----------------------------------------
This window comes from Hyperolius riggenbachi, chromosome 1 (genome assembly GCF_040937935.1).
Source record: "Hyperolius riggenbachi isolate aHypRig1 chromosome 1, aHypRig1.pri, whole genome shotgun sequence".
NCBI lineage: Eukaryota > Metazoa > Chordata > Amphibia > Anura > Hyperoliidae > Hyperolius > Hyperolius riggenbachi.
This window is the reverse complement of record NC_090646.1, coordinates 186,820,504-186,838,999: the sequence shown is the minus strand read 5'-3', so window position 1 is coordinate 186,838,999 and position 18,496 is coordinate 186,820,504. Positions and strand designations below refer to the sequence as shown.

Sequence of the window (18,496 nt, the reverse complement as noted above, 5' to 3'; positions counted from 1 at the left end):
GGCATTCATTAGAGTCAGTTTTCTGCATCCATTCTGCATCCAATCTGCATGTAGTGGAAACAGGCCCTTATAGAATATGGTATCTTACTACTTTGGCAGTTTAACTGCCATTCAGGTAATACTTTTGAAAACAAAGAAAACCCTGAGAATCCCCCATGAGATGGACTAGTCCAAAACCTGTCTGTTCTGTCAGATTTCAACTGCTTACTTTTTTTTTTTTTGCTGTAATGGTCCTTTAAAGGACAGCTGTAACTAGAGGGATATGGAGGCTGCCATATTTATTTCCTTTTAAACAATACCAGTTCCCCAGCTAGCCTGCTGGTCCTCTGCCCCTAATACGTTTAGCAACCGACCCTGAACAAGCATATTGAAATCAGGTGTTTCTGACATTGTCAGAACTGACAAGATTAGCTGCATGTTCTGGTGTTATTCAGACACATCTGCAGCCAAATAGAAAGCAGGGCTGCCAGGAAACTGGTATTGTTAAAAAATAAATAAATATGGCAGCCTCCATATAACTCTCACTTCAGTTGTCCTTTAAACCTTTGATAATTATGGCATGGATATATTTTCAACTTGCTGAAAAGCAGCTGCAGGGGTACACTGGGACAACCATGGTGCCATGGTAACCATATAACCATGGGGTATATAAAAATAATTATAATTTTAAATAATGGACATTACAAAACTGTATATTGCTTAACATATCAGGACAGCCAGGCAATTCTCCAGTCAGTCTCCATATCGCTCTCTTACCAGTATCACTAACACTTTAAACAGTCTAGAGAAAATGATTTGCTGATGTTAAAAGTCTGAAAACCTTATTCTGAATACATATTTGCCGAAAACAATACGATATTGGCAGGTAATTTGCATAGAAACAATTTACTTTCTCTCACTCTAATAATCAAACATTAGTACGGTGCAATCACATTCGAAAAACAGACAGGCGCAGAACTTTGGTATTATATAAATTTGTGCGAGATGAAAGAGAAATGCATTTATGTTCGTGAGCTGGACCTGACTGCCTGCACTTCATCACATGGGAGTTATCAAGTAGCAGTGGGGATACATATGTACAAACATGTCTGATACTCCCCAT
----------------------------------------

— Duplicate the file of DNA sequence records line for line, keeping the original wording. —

This window comes from Hyperolius riggenbachi, chromosome 1 (genome assembly GCF_040937935.1).
Source record: "Hyperolius riggenbachi isolate aHypRig1 chromosome 1, aHypRig1.pri, whole genome shotgun sequence".
NCBI lineage: Eukaryota > Metazoa > Chordata > Amphibia > Anura > Hyperoliidae > Hyperolius > Hyperolius riggenbachi.
This window is the reverse complement of record NC_090646.1, coordinates 186,820,504-186,838,999: the sequence shown is the minus strand read 5'-3', so window position 1 is coordinate 186,838,999 and position 18,496 is coordinate 186,820,504. Positions and strand designations below refer to the sequence as shown.

Sequence of the window (18,496 nt, the reverse complement as noted above, 5' to 3'; positions counted from 1 at the left end):
GGCATTCATTAGAGTCAGTTTTCTGCATCCATTCTGCATCCAATCTGCATGTAGTGGAAACAGGCCCTTATAGAATATGGTATCTTACTACTTTGGCAGTTTAACTGCCATTCAGGTAATACTTTTGAAAACAAAGAAAACCCTGAGAATCCCCCATGAGATGGACTAGTCCAAAACCTGTCTGTTCTGTCAGATTTCAACTGCTTACTTTTTTTTTTTTTGCTGTAATGGTCCTTTAAAGGACAGCTGTAACTAGAGGGATATGGAGGCTGCCATATTTATTTCCTTTTAAACAATACCAGTTCCCCAGCTAGCCTGCTGGTCCTCTGCCCCTAATACGTTTAGCAACCGACCCTGAACAAGCATATTGAAATCAGGTGTTTCTGACATTGTCAGAACTGACAAGATTAGCTGCATGTTCTGGTGTTATTCAGACACATCTGCAGCCAAATAGAAAGCAGGGCTGCCAGGAAACTGGTATTGTTAAAAAATAAATAAATATGGCAGCCTCCATATAACTCTCACTTCAGTTGTCCTTTAAACCTTTGATAATTATGGCATGGATATATTTTCAACTTGCTGAAAAGCAGCTGCAGGGGTACACTGGGACAACCATGGTGCCATGGTAACCATATAACCATGGGGTATATAAAAATAATTATAATTTTAAATAATGGACATTACAAAACTGTATATTGCTTAACATATCAGGACAGCCAGGCAATTCTCCAGTCAGTCTCCATATCGCTCTCTTACCAGTATCACTAACACTTTAAACAGTCTAGAGAAAATGATTTGCTGATGTTAAAAGTCTGAAAACCTTATTCTGAATACATATTTGCCGAAAACAATACGATATTGGCAGGTAATTTGCATAGAAACAATTTACTTTCTCTCACTCTAATAATCAAACATTAGTACGGTGCAATCACATTCGAAAAACAGACAGGCGCAGAACTTTGGTATTATATAAATTTGTGCGAGATGAAAGAGAAATGCATTTATGTTCGTGAGCTGGACCTGACTGCCTGCACTTCATCACATGGGAGTTATCAAGTAGCAGTGGGGATACATATGTACAAACATGTCTGATACTCCCCAT